I expected to like this because it was about modern-day elemental magic users, but the narration was really, really repetitive and the exposition was painful. On top of that, the plot was predictable and bad guys and good guys alike had conversations in full context so other listeners could gather information through them. It was a really uneven and boring book that did not make me want to read the next one.
The Mother Tongue
This was a fun nerdy book about English, with all kinds of anecdotes and discussions of how the language evolved and spread as well as some of its peculiarities and associations with other languages. I liked the chapter about pedants and how dictionaries were constructed, some of the attempts to reform or purify English, and how mistranslations are sometimes hilarious when English is used in other countries. I also liked the swearing chapter, predictably.
|Michelle L. Johnson
I found out about this book because my agent is also an author, and I hadn't read any of her books, but this one sounded the closest to "my" kind of writing, so I read it. There were some things about it that hit my pet peeve buttons occasionally--most notably that the protagonist must have cried a solitary tear two dozen times in the book, haha--and I hate when suffering is deemed necessary to make people strong and that for female characters it's almost always a sexual assault of some kind in their past that gives them this sorrowful depth, but I have to say it was a relief that the book didn't suck. Would be awkward if my own agent wrote stuff I thought wasn't very good, right? Anyway, the thing I loved about it the most was that the protagonist honestly, truly grieved when something terrible happened to her, and it wasn't fake; I mean, I know I cry easily so maybe this doesn't mean much, but I cried a lot while reading this book. The ending felt sort of rushed and a few plot threads trickled into I'm not sure what, but others (like the protagonist's relationship with her true father) were really satisfying by the time they came full circle.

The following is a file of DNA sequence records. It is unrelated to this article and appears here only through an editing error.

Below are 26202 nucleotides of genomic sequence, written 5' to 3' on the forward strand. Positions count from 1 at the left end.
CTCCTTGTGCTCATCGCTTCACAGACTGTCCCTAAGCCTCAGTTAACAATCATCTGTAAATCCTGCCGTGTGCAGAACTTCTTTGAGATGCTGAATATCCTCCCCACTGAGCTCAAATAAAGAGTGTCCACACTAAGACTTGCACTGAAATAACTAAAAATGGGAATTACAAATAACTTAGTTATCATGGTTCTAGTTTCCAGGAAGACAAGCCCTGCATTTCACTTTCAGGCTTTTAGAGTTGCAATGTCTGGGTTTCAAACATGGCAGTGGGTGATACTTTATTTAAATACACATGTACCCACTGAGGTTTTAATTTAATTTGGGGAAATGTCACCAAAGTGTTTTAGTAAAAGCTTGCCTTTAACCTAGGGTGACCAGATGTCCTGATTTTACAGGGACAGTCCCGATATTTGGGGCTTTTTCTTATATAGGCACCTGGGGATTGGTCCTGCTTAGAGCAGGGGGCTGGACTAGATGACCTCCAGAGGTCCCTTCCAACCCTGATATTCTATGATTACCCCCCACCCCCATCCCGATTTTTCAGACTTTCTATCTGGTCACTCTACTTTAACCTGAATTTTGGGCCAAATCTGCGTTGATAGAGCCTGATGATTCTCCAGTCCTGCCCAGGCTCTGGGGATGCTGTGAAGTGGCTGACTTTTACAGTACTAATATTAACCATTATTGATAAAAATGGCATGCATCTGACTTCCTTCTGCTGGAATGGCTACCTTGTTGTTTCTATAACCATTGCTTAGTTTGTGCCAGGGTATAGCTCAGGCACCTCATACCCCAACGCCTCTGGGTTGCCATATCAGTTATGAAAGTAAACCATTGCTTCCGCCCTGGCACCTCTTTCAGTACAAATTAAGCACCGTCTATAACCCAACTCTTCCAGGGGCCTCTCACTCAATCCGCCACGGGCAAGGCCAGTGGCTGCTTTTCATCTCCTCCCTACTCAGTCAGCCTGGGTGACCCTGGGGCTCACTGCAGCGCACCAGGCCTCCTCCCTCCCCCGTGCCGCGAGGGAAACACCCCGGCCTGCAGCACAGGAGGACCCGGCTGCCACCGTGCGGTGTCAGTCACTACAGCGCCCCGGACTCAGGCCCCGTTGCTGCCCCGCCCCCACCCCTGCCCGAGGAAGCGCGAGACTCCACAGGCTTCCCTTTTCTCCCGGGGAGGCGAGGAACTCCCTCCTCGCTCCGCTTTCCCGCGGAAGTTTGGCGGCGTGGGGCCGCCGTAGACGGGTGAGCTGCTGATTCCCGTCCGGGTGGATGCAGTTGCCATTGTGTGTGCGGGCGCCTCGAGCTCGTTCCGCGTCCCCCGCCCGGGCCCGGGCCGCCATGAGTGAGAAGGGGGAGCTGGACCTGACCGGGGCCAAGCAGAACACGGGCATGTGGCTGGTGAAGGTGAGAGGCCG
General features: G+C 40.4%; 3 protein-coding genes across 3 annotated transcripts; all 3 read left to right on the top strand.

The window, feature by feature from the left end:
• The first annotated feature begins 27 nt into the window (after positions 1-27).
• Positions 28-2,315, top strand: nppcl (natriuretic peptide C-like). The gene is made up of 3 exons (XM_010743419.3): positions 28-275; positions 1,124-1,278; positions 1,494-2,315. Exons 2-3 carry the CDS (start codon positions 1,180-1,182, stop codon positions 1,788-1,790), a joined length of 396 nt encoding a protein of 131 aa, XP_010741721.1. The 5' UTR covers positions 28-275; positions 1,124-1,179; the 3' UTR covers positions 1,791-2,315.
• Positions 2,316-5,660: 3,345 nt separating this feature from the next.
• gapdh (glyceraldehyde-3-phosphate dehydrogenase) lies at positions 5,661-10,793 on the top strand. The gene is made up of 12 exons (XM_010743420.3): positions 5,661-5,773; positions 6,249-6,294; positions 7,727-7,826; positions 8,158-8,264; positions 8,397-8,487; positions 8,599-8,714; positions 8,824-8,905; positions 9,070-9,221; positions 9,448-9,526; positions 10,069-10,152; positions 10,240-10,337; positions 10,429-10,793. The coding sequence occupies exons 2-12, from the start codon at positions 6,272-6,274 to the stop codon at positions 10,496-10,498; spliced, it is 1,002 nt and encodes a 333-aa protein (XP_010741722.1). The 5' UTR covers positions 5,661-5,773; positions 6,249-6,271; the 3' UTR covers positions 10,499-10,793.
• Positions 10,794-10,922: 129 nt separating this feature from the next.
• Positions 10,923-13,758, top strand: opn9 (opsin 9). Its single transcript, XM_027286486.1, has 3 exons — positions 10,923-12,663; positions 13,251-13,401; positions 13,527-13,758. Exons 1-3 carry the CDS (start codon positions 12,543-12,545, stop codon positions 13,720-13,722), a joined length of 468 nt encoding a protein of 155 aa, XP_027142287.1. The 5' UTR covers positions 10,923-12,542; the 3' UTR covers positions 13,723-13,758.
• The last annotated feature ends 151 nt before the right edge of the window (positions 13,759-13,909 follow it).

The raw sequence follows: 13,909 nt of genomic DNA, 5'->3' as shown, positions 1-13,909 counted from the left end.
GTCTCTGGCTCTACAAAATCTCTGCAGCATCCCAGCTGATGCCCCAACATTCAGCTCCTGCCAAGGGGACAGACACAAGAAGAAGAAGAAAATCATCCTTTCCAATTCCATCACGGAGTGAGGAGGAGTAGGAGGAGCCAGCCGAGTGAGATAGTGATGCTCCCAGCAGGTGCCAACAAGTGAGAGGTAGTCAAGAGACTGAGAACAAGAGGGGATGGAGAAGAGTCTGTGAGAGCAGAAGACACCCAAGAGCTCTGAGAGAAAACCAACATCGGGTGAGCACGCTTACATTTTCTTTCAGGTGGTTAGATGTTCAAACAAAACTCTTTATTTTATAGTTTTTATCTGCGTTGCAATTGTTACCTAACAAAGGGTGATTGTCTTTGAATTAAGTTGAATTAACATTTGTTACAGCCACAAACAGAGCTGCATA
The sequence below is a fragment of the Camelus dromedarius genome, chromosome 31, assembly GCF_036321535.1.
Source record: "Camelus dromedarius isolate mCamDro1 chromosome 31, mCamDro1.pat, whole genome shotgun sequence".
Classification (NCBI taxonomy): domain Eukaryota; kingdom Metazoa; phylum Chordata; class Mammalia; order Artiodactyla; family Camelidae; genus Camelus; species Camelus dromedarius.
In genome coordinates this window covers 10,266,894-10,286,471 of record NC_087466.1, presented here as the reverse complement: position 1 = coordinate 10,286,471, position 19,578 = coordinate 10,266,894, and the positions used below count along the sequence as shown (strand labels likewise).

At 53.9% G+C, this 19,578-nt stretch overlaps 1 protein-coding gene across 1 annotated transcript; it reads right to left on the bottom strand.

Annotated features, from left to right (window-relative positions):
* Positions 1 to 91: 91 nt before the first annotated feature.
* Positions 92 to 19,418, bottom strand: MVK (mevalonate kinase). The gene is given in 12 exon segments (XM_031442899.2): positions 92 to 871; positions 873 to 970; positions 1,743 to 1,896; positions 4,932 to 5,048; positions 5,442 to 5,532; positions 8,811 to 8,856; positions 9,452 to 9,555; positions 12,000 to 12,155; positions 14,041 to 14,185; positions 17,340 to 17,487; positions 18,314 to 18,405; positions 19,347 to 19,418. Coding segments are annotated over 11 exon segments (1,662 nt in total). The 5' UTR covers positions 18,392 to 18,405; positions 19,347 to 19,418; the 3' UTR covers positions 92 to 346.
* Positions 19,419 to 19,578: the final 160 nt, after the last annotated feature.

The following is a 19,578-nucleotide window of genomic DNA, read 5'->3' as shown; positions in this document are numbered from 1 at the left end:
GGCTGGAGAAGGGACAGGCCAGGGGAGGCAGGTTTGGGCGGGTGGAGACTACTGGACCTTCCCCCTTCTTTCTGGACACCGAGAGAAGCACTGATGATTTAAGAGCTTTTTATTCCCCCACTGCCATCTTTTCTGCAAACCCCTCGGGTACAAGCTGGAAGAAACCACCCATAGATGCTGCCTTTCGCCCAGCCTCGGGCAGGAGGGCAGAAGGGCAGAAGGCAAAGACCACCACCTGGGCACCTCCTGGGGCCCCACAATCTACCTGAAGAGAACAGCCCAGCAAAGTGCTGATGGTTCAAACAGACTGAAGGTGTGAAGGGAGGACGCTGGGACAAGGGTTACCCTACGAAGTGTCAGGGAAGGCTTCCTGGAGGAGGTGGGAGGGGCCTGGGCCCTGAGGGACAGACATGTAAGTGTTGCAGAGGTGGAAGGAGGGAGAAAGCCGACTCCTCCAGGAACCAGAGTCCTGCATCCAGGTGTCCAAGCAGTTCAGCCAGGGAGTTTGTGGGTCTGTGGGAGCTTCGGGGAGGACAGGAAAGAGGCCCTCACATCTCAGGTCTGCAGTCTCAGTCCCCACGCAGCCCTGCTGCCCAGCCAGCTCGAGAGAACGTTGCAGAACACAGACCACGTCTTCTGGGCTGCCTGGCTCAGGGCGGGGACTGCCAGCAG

Behind the Scenes
I liked this book a lot more than I usually like books of this nature (you know, the "teens-have-awkward-relationship-and-misunderstand/miscommunicate-a-lot-until-they-get-their-happy-ending" books). I generally don't read books that are primarily focused on the romance, and to be honest yes, this book was primarily focused on the romance. But there were many other elements too, which I GREATLY appreciated; the protagonist was dealing with a serious family illness, a related financial strain on her family, her relationship with her best friend, her relationship with her sister, her relationship with a guy at school who wants her famous best friend and also makes overtures toward her, and, you know, being a high school student. On top of that, trying to wrangle a romantic relationship--let alone with a rising celebrity--makes for plenty of conflict and satisfactory drama, and it was easy to get invested even though I usually wouldn't, say, watch a television show with these elements. Having access to the protagonist's thoughts was helpful in that regard.
One thing I really appreciated was that the author spent time developing the characters' relationships--she gave us conversations and reflections and authentic interaction that felt like it could be between real people. The romantic couple, Ally and Liam, actually had legitimate reasons to like each other, given that they had common interests and similar values. In the beginning I felt like some of the conversations between Ally and her family members and also between Ally and her best friend Vanessa were a bit too expository at times--they included information the characters were stating aloud in complex sentences when it was stuff both of them knew--but other than a little too much of that in the beginning, the dialogue largely felt natural, and on top of that the INTERNAL dialogue felt natural. I love Ally's running commentary on what she's admiring about Liam and sort of mentally abusing herself over it.